Boys Basketball: Brandon Jolley’s maturation evident.

By Miguel A. Melendez, Staff Writer

The knock on Brandon Jolley two years ago as a freshman forward on the Pasadena High School boys basketball team was he rarely played at full speed and wasn’t receptive to constructive criticism.

With high expectations as a 14-year-old, Jolley made every attempt he could to show why he was surrounded by such hype. He demanded the ball and grew frustrated when it didn’t come his way. When double teams collapsed inside, his tendency was to force a shot. When a coach wanted to give advice, Jolley turned away with a scowl.

“I used to have an on-and-off game,” Jolley admitted. “At times I was on and other times it was switched off. I feel like I still have a lot to give, and now I want to leave it all on the court.”

Jolley was a 6-foot-3, 235-pound freshman. He’s since grown to 6-5 and slimmed to 220. The junior forward said he still has to improve some aspects of his game, but it’s that admission that speaks volumes. He’s taken giant strides by simply seeking out help. He’s a more complete player who has developed a deft turnaround jumper to his post presence and game-changing shot-blocking ability. He’s also dramatically improved his free-throw shooting.

That he’s a more complete player stems from a renewed attitude and mental approach, which in turn has added value to his upside.

Jolley will lead the No. 2 seed Pasadena against Arroyo Grande in the CIF-Southern Section Division 3AAA championship game Saturday at 1 p.m. at the Anaheim Convention Center.

Jolley doesn’t dispute the reputation that followed him his sophomore year, which was plagued by injuries. He’s a kid at heart, he admitted, and at times he’s not handled certain situations the way he would now.


“Brandon used to contest everything,” said Jolley’s father, Norah. “Even the knowledge of his coaches and his father.”

It’s different now.

“When coaches say something I really listen to that and take it to the heart,” Jolley said.

They say champions are made in the offseason, and if that’s the case Jolley, at the very least, has earned the right to help lead the Bulldogs to a second title-game appearance in three years. He worked on his conditioning with Pasadena football and former UCLA strength and conditioning coach Randy Horton.

His strong work ethic has translated well on the court. Jolley scored a team-high 22 points, grabbed 10 rebounds and added four assists and two blocks in an 81-67 semifinals win over Beverly Hills. Perhaps the stat that jumps out most are his assists. Jolley is averaging six assists per game in the playoffs, and the reason is simple: maturity.

“I gotta do whatever I can for us to win,” Jolley said. “When the double and triple team comes I know somebody will make the cut and be wide open.”

Pasadena coach Tim Tucker knows the value of Jolley building early rhythm.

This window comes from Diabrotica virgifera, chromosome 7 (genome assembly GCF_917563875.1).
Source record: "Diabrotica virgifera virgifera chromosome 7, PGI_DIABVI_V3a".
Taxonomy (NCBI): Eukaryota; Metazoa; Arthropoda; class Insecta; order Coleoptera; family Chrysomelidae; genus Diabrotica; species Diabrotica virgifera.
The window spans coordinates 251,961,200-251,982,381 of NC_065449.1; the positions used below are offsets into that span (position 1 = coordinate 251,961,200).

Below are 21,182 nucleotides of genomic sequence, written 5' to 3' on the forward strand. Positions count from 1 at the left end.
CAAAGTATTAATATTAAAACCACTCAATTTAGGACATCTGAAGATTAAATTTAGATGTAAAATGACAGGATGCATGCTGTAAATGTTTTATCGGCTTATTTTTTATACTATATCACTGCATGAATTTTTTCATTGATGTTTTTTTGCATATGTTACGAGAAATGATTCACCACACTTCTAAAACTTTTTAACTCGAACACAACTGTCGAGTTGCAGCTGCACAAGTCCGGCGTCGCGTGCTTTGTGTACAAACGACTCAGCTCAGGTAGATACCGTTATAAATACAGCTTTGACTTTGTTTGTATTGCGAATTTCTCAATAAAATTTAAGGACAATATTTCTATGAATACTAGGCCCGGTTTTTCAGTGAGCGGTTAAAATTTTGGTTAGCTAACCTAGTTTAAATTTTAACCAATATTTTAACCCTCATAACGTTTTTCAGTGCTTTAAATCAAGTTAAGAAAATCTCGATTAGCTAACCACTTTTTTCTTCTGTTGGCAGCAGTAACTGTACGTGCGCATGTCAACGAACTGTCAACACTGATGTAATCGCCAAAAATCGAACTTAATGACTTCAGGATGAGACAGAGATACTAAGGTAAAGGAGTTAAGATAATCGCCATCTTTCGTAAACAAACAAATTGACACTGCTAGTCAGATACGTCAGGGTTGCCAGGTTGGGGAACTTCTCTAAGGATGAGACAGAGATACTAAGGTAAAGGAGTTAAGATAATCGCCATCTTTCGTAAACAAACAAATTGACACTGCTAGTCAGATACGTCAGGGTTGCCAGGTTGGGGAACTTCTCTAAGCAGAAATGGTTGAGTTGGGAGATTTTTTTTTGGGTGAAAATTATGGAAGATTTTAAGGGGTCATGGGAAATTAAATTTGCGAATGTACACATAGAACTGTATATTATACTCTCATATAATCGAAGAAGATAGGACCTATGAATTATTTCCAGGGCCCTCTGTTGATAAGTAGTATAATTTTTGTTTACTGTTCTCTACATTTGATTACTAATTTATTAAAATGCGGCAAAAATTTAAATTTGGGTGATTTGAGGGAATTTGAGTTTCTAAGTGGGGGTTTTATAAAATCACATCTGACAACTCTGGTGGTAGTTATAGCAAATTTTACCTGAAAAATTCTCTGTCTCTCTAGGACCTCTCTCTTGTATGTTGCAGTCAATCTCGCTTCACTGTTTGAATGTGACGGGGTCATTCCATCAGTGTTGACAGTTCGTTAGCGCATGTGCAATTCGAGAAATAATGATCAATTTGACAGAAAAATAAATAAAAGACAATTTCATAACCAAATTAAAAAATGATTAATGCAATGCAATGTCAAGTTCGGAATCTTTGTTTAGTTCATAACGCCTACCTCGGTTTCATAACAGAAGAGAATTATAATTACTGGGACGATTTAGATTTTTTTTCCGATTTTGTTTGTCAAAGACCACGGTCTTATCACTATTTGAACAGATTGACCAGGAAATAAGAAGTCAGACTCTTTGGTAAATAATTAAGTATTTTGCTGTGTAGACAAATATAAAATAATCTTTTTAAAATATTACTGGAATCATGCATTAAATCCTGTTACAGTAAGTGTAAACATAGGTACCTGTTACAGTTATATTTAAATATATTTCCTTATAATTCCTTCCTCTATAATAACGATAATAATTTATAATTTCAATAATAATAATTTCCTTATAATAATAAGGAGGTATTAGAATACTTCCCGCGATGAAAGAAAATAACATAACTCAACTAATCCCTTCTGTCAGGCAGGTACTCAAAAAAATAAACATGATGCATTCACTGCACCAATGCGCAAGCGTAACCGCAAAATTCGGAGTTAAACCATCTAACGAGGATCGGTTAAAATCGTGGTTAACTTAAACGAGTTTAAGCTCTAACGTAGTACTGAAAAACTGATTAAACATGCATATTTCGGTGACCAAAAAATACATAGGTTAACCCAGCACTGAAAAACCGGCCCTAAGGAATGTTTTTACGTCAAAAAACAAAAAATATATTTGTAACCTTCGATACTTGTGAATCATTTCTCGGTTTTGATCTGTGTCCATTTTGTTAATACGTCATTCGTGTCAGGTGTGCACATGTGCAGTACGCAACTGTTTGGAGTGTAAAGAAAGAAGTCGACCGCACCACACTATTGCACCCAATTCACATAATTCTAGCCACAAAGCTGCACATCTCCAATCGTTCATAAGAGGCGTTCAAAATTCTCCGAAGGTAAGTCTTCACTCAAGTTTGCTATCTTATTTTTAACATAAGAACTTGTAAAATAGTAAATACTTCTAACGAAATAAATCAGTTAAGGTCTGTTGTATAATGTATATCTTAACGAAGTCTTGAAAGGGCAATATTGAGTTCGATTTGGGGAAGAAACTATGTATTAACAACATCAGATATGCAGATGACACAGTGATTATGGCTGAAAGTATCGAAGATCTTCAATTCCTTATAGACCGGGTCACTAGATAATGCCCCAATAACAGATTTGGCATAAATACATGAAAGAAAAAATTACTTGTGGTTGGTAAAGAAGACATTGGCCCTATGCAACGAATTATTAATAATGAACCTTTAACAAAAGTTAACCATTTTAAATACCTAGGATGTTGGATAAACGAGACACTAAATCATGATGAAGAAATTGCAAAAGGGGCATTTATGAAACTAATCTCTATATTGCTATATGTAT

“When he does well inside, that opens it up for Blake Hamilton and Ajon Efferson and other outside players then get going,” Tucker said.

Jolley grew frustrated because of lingering injuries his sophomore year when Pasadena lost to Upland in the second round. In a preseason scrimmage this season, Jolley suffered an ankle sprain and missed the entire Rose City Classic.

“It was rough because that was the tournament I really wanted to play,” he said.

But Jolley’s resilience showed when he stormed back from his injury to earn all-tournament honors in Sacramento and San Diego.

While he’s become an intimidating presence inside, Jolley wants to do more and is already set on what he’ll work on during the offseason.

“I want to work on my dribbling, shooting, getting up the court faster, rebounding,” he said. “Just everything. Strength, jumping ability. That’s all on my mind for the offseason.”

Jolley, who finished his sophomore year with a 3.3 GPA, hopes to improve his mental toughness, and that he carries his heart on his sleeve at times has made it tough.

He’s slowly pulling away from flexing his muscles and blowing kisses to the crowd. But that can prove hard at times, especially when opposing teams chant his name to get in his head, as was the case with Beverly Hills’ student section which serenaded him with “Jolley Rancher” chants on his first trip to the free-throw line. After he converted both free throws, Jolley blew a kiss to the student section. They stopped chanting.

“When I heard that I wanted to tell them, man, they have no idea what they’re feeding into,” Norah recalled.

But there have been much tougher challenges.

When Pasadena lost to Muir in the first meeting, Jolley had to physically be held back near the locker room to avoid confrontation with Muir players. Against Crescenta Valley for a shot to stay alive for the Pacific League title, Jolley pulled his jersey over his head as he walked off the court. After witnessing that emotion, Jolley’s father walked down from the stands to have a word with his son.

“When you see a rant like that from your son you see the good and the bad,” Norah said. “After that CV loss I went down and talked to him, told him he has to find a better way to deal with defeats. He told me I was right, and those words would never have come out of his mouth as a freshman.”

The next game, Jolley was virtually unstoppable with a game-high 28 points along with eight rebounds and two blocks to give Pasadena the kind of momentum it needed to keep a strong hold on the No. 2 seed. He’s dominated throughout the playoffs, too.

“I told coach (Tucker) that this dude is starting to really learn,” Norah said. “He learned so much from a close loss than he would have from a close win.”

Tucker is looking forward to the finished product.

“If his name blows up even more, how far can he go?” Tucker said. “That’ll be interesting for me, to see him reach that huge potential.”

The switch is on, and it looks like for good.

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